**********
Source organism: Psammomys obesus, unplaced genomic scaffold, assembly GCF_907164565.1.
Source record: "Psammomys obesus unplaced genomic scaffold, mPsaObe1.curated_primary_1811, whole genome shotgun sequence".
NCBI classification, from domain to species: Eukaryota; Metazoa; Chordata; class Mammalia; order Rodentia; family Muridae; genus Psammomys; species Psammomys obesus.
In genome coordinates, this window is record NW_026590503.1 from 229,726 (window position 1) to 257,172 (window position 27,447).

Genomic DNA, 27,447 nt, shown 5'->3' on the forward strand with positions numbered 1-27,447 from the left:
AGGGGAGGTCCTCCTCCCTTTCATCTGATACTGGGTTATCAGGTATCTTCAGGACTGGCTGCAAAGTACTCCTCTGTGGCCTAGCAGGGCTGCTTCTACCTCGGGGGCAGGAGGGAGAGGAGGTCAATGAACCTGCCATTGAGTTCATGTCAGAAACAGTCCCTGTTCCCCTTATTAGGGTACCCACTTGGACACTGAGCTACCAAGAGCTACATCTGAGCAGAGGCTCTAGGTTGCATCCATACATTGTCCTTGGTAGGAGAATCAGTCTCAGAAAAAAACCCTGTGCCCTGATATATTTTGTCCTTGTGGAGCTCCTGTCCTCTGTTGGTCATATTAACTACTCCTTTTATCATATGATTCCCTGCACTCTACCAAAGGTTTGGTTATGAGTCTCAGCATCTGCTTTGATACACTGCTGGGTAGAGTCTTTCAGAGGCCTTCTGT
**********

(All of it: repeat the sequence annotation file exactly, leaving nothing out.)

Source organism: Psammomys obesus, unplaced genomic scaffold, assembly GCF_907164565.1.
Source record: "Psammomys obesus unplaced genomic scaffold, mPsaObe1.curated_primary_1811, whole genome shotgun sequence".
NCBI classification, from domain to species: Eukaryota; Metazoa; Chordata; class Mammalia; order Rodentia; family Muridae; genus Psammomys; species Psammomys obesus.
In genome coordinates, this window is record NW_026590503.1 from 229,726 (window position 1) to 257,172 (window position 27,447).

Genomic DNA, 27,447 nt, shown 5'->3' on the forward strand with positions numbered 1-27,447 from the left:
AGGGGAGGTCCTCCTCCCTTTCATCTGATACTGGGTTATCAGGTATCTTCAGGACTGGCTGCAAAGTACTCCTCTGTGGCCTAGCAGGGCTGCTTCTACCTCGGGGGCAGGAGGGAGAGGAGGTCAATGAACCTGCCATTGAGTTCATGTCAGAAACAGTCCCTGTTCCCCTTATTAGGGTACCCACTTGGACACTGAGCTACCAAGAGCTACATCTGAGCAGAGGCTCTAGGTTGCATCCATACATTGTCCTTGGTAGGAGAATCAGTCTCAGAAAAAAACCCTGTGCCCTGATATATTTTGTCCTTGTGGAGCTCCTGTCCTCTGTTGGTCATATTAACTACTCCTTTTATCATATGATTCCCTGCACTCTACCAAAGGTTTGGTTATGAGTCTCAGCATCTGCTTTGATACACTGCTGGGTAGAGTCTTTCAGAGGCCTTCTGT